But, then, according to a Harvard Business Review survey, 65 per cent of leadership meetings at major firms are not called for the purpose of making a decision, but rather as “group discussions.” The survey finds that only 12 per cent of executives felt that their top management meetings consistently produced decisions on important strategic or organisational issues — and when they do make a decision, it often never gets implemented properly.

The Chair Must Get CEO on Track and Take Control of Effective Board Meetings

Overcoming these obstacles is the role of the chair, who must make the CEO work with the board as a team, and then run board meetings so that they lead to effective decision-making.

The chair must work with the CEO to create a team strategy, with board and management working together. It’s also up to the CEO to bring a management perspective to the longer-term discussions of strategy. If the CEO, in fact, thinks the board is weak on strategy, it is up to him/her to bring this out in board evaluations, so that the board can improve its performance.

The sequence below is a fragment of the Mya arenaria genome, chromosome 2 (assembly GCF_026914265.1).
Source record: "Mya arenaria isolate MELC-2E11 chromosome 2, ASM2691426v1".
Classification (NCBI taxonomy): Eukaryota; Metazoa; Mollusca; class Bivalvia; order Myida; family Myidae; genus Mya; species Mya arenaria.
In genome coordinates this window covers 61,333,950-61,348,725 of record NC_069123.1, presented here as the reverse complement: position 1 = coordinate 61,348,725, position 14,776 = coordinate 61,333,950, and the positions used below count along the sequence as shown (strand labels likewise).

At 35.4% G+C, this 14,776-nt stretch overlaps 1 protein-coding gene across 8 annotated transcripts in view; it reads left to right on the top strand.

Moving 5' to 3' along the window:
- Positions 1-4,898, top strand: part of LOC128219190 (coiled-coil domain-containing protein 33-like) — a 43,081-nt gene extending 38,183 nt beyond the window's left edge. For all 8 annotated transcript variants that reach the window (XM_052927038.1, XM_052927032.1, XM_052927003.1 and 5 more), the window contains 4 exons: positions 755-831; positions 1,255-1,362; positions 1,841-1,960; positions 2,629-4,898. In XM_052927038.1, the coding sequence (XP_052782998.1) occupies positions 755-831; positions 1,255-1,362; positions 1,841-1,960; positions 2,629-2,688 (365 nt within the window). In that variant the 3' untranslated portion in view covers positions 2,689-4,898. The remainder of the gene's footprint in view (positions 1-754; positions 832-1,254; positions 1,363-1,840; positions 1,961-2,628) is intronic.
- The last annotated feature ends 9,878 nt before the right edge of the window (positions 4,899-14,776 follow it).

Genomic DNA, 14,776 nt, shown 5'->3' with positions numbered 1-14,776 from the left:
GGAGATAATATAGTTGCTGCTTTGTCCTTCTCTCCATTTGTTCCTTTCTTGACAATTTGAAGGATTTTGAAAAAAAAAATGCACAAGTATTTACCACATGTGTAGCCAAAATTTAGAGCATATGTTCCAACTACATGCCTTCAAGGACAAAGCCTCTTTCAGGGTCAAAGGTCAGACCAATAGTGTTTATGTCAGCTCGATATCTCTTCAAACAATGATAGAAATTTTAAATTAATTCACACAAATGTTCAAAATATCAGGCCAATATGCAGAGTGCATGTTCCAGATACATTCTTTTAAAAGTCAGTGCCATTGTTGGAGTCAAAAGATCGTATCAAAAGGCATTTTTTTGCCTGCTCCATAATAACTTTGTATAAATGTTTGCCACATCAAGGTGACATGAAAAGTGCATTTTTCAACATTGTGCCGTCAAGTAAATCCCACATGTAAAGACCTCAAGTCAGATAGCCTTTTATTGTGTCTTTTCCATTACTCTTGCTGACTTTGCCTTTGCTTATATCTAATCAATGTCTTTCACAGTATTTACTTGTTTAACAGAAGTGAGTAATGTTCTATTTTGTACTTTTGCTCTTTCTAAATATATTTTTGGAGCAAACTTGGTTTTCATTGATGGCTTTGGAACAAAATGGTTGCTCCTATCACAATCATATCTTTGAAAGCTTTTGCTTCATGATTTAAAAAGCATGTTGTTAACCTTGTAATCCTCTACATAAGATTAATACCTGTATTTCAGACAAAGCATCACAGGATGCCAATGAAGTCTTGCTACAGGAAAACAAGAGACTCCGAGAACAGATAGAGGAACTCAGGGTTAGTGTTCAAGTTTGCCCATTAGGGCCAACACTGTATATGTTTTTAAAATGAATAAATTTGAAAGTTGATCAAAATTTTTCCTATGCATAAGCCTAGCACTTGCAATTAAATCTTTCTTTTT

Relations between management and effective boards today don’t start and stop at board meetings. Working through the company secretary, management should be in regular communication with the board members and the chair to discuss how planned strategy is being implemented, and what decisions will need to be made at the next meeting.

CEO Can Focus Decision-making

Ahead of the meeting, the CEO, the chair and the company secretary can discuss what decisions must be prioritised. There may be compliance issues that need attention, and the company secretary will see that they are addressed. There may be prospective investments that the chair wishes to propose for approval. The CEO, knowing what the immediate needs of the company are, can make certain that any operational decisions and risk management can be prioritised as well.